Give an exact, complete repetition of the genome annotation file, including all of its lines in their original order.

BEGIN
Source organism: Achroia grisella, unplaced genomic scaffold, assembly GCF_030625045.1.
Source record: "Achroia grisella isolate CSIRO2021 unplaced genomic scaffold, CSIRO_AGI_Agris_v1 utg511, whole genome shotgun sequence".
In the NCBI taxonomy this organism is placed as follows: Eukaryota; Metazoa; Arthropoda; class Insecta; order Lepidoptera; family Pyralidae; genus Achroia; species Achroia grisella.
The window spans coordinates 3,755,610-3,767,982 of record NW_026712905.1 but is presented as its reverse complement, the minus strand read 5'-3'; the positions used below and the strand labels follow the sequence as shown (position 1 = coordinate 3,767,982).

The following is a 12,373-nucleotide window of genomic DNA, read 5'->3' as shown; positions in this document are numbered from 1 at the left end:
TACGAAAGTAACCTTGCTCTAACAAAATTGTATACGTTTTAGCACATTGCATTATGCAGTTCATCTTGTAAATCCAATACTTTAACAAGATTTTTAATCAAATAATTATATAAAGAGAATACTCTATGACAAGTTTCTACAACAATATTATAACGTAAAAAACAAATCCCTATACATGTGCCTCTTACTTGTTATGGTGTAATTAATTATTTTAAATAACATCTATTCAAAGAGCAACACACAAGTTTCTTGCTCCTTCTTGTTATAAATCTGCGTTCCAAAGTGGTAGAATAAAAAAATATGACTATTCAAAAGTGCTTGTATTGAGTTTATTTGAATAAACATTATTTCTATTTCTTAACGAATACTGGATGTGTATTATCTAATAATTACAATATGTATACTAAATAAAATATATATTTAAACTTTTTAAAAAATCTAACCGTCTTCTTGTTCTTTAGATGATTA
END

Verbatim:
Source organism: Achroia grisella, unplaced genomic scaffold, assembly GCF_030625045.1.
Source record: "Achroia grisella isolate CSIRO2021 unplaced genomic scaffold, CSIRO_AGI_Agris_v1 utg511, whole genome shotgun sequence".
In the NCBI taxonomy this organism is placed as follows: Eukaryota; Metazoa; Arthropoda; class Insecta; order Lepidoptera; family Pyralidae; genus Achroia; species Achroia grisella.
The window spans coordinates 3,755,610-3,767,982 of record NW_026712905.1 but is presented as its reverse complement, the minus strand read 5'-3'; the positions used below and the strand labels follow the sequence as shown (position 1 = coordinate 3,767,982).

The following is a 12,373-nucleotide window of genomic DNA, read 5'->3' as shown; positions in this document are numbered from 1 at the left end:
TACGAAAGTAACCTTGCTCTAACAAAATTGTATACGTTTTAGCACATTGCATTATGCAGTTCATCTTGTAAATCCAATACTTTAACAAGATTTTTAATCAAATAATTATATAAAGAGAATACTCTATGACAAGTTTCTACAACAATATTATAACGTAAAAAACAAATCCCTATACATGTGCCTCTTACTTGTTATGGTGTAATTAATTATTTTAAATAACATCTATTCAAAGAGCAACACACAAGTTTCTTGCTCCTTCTTGTTATAAATCTGCGTTCCAAAGTGGTAGAATAAAAAAATATGACTATTCAAAAGTGCTTGTATTGAGTTTATTTGAATAAACATTATTTCTATTTCTTAACGAATACTGGATGTGTATTATCTAATAATTACAATATGTATACTAAATAAAATATATATTTAAACTTTTTAAAAAATCTAACCGTCTTCTTGTTCTTTAGATGATTA